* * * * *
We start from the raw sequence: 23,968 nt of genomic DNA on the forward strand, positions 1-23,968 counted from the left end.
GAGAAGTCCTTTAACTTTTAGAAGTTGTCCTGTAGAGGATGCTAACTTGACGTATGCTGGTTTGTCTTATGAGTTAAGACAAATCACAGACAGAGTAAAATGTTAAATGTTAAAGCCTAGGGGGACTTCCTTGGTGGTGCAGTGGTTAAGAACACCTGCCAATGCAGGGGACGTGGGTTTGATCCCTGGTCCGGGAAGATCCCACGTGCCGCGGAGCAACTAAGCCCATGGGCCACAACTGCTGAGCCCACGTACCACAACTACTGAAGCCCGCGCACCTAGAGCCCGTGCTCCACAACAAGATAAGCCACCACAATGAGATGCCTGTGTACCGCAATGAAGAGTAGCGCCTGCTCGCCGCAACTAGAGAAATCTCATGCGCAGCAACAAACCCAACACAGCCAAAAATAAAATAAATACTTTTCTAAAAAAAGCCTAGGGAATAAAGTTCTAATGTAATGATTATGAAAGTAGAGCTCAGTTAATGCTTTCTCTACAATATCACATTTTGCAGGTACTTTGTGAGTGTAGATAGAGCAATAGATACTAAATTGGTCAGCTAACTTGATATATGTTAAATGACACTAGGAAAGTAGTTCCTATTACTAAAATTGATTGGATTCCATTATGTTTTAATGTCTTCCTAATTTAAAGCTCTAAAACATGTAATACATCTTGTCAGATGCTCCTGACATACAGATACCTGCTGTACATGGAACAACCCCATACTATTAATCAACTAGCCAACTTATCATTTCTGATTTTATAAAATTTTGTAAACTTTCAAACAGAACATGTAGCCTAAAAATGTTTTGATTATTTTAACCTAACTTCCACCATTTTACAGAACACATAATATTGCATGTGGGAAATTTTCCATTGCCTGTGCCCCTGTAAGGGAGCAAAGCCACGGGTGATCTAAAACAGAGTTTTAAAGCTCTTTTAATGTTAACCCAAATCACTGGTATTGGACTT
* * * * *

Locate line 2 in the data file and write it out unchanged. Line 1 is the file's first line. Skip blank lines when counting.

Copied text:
GAGAAGTCCTTTAACTTTTAGAAGTTGTCCTGTAGAGGATGCTAACTTGACGTATGCTGGTTTGTCTTATGAGTTAAGACAAATCACAGACAGAGTAAAATGTTAAATGTTAAAGCCTAGGGGGACTTCCTTGGTGGTGCAGTGGTTAAGAACACCTGCCAATGCAGGGGACGTGGGTTTGATCCCTGGTCCGGGAAGATCCCACGTGCCGCGGAGCAACTAAGCCCATGGGCCACAACTGCTGAGCCCACGTACCACAACTACTGAAGCCCGCGCACCTAGAGCCCGTGCTCCACAACAAGATAAGCCACCACAATGAGATGCCTGTGTACCGCAATGAAGAGTAGCGCCTGCTCGCCGCAACTAGAGAAATCTCATGCGCAGCAACAAACCCAACACAGCCAAAAATAAAATAAATACTTTTCTAAAAAAAGCCTAGGGAATAAAGTTCTAATGTAATGATTATGAAAGTAGAGCTCAGTTAATGCTTTCTCTACAATATCACATTTTGCAGGTACTTTGTGAGTGTAGATAGAGCAATAGATACTAAATTGGTCAGCTAACTTGATATATGTTAAATGACACTAGGAAAGTAGTTCCTATTACTAAAATTGATTGGATTCCATTATGTTTTAATGTCTTCCTAATTTAAAGCTCTAAAACATGTAATACATCTTGTCAGATGCTCCTGACATACAGATACCTGCTGTACATGGAACAACCCCATACTATTAATCAACTAGCCAACTTATCATTTCTGATTTTATAAAATTTTGTAAACTTTCAAACAGAACATGTAGCCTAAAAATGTTTTGATTATTTTAACCTAACTTCCACCATTTTACAGAACACATAATATTGCATGTGGGAAATTTTCCATTGCCTGTGCCCCTGTAAGGGAGCAAAGCCACGGGTGATCTAAAACAGAGTTTTAAAGCTCTTTTAATGTTAACCCAAATCACTGGTATTGGACTT